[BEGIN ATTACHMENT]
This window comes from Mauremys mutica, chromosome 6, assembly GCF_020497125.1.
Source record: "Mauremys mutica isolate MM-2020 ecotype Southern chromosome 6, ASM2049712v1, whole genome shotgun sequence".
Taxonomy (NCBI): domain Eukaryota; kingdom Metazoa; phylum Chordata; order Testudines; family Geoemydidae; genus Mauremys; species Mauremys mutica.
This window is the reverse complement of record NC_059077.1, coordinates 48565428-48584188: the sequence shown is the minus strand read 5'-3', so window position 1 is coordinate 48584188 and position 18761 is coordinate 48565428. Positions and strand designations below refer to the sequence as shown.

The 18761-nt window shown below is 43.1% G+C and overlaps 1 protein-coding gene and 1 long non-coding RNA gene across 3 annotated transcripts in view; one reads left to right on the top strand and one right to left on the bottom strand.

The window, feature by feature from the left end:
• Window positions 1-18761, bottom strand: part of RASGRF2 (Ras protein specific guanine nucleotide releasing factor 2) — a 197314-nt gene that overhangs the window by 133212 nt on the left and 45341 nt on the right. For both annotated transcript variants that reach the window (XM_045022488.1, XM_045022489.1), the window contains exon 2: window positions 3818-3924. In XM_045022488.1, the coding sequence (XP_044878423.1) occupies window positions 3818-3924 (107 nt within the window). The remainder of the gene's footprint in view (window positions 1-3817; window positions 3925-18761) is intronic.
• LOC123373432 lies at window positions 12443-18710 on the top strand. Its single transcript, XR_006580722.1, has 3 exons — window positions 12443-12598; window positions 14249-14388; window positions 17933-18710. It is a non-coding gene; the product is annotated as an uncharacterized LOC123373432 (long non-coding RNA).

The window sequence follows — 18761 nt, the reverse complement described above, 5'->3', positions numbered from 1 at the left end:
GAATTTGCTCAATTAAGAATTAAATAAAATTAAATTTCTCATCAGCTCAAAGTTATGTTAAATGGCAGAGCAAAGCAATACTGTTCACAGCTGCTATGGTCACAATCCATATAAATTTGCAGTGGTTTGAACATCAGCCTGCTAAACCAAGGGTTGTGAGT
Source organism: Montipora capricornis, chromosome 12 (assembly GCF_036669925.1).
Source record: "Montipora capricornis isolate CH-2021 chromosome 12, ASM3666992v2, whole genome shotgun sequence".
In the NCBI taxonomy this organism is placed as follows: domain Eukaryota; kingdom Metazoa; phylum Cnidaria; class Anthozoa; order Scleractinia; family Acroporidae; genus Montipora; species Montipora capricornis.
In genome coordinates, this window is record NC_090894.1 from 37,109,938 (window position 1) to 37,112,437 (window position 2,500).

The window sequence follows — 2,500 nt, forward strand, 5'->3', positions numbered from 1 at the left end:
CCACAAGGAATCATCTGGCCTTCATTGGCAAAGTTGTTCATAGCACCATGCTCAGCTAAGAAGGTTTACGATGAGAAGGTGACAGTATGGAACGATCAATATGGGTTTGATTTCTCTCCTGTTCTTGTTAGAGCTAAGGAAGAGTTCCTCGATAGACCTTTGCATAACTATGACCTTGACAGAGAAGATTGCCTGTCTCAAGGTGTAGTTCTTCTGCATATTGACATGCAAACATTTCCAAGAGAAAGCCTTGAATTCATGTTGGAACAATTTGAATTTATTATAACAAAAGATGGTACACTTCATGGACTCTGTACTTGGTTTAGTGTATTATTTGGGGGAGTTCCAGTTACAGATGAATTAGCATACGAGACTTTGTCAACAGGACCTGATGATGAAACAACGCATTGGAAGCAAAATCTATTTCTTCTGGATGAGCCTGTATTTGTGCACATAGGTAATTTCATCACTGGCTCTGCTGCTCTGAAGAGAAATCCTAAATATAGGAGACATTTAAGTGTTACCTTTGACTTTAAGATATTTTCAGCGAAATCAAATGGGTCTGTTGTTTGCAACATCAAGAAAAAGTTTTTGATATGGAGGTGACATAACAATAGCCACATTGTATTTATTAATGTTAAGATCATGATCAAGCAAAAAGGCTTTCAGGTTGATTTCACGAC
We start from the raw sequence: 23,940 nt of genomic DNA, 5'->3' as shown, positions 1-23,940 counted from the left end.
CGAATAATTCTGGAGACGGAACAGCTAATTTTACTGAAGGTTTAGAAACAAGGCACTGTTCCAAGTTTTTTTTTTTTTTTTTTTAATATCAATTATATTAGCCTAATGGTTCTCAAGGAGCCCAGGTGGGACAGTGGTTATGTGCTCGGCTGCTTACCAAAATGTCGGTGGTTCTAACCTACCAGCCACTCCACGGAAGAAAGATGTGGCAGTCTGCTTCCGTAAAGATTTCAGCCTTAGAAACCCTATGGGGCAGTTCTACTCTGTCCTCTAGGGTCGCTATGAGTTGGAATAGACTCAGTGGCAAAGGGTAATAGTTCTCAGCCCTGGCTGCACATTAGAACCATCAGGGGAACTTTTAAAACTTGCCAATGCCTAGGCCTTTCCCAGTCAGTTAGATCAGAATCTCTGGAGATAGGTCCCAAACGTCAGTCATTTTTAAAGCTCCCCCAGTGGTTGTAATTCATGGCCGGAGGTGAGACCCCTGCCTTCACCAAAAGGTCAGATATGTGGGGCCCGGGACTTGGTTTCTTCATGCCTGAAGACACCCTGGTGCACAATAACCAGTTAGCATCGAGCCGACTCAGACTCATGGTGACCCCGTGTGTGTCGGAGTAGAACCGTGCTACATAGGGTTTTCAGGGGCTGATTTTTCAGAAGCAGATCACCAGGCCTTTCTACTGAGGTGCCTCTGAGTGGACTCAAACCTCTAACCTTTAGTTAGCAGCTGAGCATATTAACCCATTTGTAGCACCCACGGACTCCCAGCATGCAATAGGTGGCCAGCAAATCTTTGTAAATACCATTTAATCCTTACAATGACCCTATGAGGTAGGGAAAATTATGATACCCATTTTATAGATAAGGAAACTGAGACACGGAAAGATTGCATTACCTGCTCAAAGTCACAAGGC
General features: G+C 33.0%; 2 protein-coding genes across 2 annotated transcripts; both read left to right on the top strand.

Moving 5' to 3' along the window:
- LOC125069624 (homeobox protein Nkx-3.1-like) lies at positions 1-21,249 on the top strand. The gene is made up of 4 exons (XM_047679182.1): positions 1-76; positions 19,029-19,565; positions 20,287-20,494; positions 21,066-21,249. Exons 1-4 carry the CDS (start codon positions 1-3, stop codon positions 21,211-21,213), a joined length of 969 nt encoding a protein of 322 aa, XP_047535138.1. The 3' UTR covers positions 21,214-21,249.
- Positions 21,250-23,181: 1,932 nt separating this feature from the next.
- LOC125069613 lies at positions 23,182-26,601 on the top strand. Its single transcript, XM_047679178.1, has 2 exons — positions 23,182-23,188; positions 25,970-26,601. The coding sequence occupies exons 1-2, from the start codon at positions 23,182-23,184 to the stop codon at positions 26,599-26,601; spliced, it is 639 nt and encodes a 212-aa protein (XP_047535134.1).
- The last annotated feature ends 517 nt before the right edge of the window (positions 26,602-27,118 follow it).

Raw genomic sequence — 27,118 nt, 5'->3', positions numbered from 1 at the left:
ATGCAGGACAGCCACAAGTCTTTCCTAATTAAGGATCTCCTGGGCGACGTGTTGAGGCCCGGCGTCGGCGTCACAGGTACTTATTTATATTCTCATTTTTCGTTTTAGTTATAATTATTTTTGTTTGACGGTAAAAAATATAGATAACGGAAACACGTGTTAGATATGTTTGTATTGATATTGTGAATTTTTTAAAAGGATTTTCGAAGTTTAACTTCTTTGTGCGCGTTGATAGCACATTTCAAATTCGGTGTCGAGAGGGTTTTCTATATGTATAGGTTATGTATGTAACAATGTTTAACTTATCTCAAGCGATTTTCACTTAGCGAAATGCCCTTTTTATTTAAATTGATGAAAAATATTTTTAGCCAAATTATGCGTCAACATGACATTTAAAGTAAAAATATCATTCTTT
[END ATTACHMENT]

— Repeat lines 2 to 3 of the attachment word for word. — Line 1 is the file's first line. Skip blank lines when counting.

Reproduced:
Source record: "Mauremys mutica isolate MM-2020 ecotype Southern chromosome 6, ASM2049712v1, whole genome shotgun sequence".
Taxonomy (NCBI): domain Eukaryota; kingdom Metazoa; phylum Chordata; order Testudines; family Geoemydidae; genus Mauremys; species Mauremys mutica.